Léonie Sonning Talent Prize 2021
You could say that Britta is the result of a summer fling in the streets of Madrid long ago. On a train journey around Spain, Britta’s Swedish mother spotted the Argentinian-born street musician, who would later become Britta’s father. The romance was unavoidable.
As a child, Britta was mainly interested in using her hands like her mother, who is a painter and sculptor. However, her father being a flute player, he believed she should be enrolled in the local integrated elementary and music school, which happened to be located in the small Spanish town in which they lived. So she did at the age of 7.
Few children get to enjoy a school day like Britta’s. Her timetable was a mix of maths, Spanish and history on the one hand and orchestral lessons, ear training and solo instrument practice on the other. Everybody had to pick an instrument. On top of Britta’s list was the bandonéon – a variant of the accordion. However, this was not on the list of instruments to choose from, so instead she chose the next available instrument: the bassoon.
Throughout her childhood, Britta would spend her holidays in their holiday home in Sweden. Here she learnt Swedish, and at the age of 14 she applied for the Swedish “national wind team”, which is a summer camp for young Swedish wind instrument players. She spent the following 3–4 summers here and developed a taste for orchestral music.
Her school at home in Spain also had an upper secondary level, and Britta thankfully thought it would all have been a waste if – after having taken music and instrument lessons every day for 10 years – she would switch to a more “normal” educational path rather than take her music further.
In Spain, conditions for music education were not optimal, so she planned to only apply for Scandinavian music academies. This would also bring her closer to her Nordic heritage. The first admission examinations were at the Royal Danish Academy of Music, where she got accepted – so she never even got around to applying to the other academies.
A part of something big
Not many bassoon concerts or solo pieces for the bassoon have been written. Due to its characteristic sound, which can seem a bit comical, it has often nearly been more of a silly feature.
“I don’t know why because the tone colour of the bassoon is actually very rich. Almost richer than a lot of other instruments,” Britta points out roguishly, proud of her instrument.
However, it actually suits Britta fine to be part of a large symphony orchestra rather than being a soloist. And already before completing her studies, which she will do in Mannheim, Germany, in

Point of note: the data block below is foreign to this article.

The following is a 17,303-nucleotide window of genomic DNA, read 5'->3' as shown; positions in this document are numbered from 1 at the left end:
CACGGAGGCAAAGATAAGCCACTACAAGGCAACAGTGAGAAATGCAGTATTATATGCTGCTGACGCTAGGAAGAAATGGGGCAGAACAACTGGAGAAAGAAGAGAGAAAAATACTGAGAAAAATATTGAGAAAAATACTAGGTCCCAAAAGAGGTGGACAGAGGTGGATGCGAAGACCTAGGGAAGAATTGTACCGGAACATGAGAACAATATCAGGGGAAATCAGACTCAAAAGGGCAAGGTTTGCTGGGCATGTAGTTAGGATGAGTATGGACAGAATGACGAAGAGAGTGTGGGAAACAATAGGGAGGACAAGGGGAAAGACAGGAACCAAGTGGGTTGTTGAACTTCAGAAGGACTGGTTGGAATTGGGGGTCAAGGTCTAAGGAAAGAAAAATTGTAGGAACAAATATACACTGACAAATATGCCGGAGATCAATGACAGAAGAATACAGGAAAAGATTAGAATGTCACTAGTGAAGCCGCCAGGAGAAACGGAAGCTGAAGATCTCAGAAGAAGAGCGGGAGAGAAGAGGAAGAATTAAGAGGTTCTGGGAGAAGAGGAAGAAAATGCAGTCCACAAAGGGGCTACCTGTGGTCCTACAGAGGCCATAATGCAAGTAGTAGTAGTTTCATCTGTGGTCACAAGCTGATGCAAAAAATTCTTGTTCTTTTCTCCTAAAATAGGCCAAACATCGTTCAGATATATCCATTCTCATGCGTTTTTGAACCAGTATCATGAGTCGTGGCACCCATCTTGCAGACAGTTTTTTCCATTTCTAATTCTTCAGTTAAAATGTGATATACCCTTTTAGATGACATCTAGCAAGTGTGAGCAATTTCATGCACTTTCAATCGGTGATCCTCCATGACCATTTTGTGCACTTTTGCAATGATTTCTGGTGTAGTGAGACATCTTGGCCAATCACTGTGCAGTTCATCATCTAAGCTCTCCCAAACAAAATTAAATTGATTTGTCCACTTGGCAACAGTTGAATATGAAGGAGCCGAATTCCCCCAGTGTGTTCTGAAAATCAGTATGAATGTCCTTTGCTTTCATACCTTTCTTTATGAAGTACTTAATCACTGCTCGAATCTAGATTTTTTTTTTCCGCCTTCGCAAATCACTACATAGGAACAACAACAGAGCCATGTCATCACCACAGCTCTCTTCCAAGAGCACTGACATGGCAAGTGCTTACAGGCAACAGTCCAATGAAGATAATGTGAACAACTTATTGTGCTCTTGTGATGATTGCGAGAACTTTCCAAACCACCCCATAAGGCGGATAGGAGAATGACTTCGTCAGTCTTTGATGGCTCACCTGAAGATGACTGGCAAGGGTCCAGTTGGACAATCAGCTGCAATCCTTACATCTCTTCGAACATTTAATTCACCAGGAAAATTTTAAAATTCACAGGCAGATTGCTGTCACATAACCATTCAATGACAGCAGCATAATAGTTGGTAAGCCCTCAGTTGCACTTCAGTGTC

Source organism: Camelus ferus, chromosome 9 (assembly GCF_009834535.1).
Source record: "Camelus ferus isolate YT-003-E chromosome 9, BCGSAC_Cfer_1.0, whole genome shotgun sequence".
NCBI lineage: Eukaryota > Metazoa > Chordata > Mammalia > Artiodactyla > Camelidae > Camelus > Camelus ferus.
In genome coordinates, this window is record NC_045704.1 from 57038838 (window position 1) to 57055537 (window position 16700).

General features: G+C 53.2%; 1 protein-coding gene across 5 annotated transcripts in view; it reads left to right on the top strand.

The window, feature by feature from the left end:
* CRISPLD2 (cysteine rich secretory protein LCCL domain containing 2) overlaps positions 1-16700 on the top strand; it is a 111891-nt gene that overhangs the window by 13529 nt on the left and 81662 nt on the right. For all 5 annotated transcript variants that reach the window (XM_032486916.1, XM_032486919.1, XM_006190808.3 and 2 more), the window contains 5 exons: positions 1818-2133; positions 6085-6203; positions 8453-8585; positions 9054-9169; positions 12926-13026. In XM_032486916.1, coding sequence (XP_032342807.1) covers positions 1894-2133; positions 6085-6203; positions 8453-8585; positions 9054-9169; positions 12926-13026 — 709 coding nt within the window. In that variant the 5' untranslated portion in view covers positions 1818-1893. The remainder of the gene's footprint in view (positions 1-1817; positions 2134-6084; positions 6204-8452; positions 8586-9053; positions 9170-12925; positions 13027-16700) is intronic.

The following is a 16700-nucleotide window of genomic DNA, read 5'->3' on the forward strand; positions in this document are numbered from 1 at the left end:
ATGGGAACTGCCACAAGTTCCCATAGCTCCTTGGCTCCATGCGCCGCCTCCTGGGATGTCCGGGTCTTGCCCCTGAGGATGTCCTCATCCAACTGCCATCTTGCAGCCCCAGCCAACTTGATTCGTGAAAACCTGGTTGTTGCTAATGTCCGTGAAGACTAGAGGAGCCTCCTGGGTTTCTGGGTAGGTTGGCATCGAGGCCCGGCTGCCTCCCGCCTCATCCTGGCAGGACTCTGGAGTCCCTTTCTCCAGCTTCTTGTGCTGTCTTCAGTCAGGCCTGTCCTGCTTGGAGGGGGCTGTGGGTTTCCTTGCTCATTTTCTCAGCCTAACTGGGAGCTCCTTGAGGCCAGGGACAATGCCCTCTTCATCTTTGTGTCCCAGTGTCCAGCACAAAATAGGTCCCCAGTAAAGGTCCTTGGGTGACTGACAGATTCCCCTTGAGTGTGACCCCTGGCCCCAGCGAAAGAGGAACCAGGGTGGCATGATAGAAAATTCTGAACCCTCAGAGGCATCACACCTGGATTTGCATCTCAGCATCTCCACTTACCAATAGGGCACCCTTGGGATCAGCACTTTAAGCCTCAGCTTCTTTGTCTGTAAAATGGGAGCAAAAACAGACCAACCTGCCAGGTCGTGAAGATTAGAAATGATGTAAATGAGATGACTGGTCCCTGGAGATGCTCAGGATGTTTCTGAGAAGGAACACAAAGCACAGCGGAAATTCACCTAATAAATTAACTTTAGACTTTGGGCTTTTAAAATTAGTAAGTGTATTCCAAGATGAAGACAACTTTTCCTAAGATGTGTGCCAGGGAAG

2022, she has in fact assisted most of the large Danish orchestras in Denmark, i.a. the Danish National Symphony Orchestra, the Royal Danish Orchestra and Copenhagen Phil.
And when Britta is not part of something big, she spends her time creating something small: the bassoon reeds of which she is a large-scale consumer. This gives her the opportunity to use her hands and her creative genes to prepare the thick bamboo sticks, which she, through ingenious processes, transforms into small, fine reeds that create that rich tone of the bassoon.
Britta Cortabarría Adde in short
Born in 1998, grew up in San Lorenzo de El Escorial outside Madrid in Spain.
Her Argentinian father plays the flute, and her Swedish mother is a painter and sculptor.
Started playing the bassoon at the age of 7.
Bachelor’s degree from the Royal Danish Academy of Music 2016–2019. Then a master’s degree in Mannheim, Germany.
Has assisted many Danish orchestras and ensembles, including: The Danish National Symphony Orchestra, the Royal Danish Orchestra, Copenhagen Phil, Aarhus Symfoniorkester, Sønderjyllands Symfoniorkester and Athelas Sinfonietta.
Abroad she has played in i.a. Helsingborgs Symfoniorkester, Nordic Chamber Orchestra, Deutschen Philharmonie Merk, Kammerphilharmonie Mannheim, Føroya Symfoniorkestur and the Icelandic Symphony Orchestra.
Active participant in master classes, selected for participation in international competitions like the Spisak competition in Poland and the Muri competition in Switzerland.
As a soloist she made her debut with the Swedish youth string orchestra in 2014.
The scholarship from the Léonie Sonning Music Foundation
Britta will spend the money from the Léonie Sonning Music Foundation on service and repair of her bassoon, auditions for orchestral jobs abroad, master classes and other classes abroad, audio recordings and tools for making reeds for her bassoon.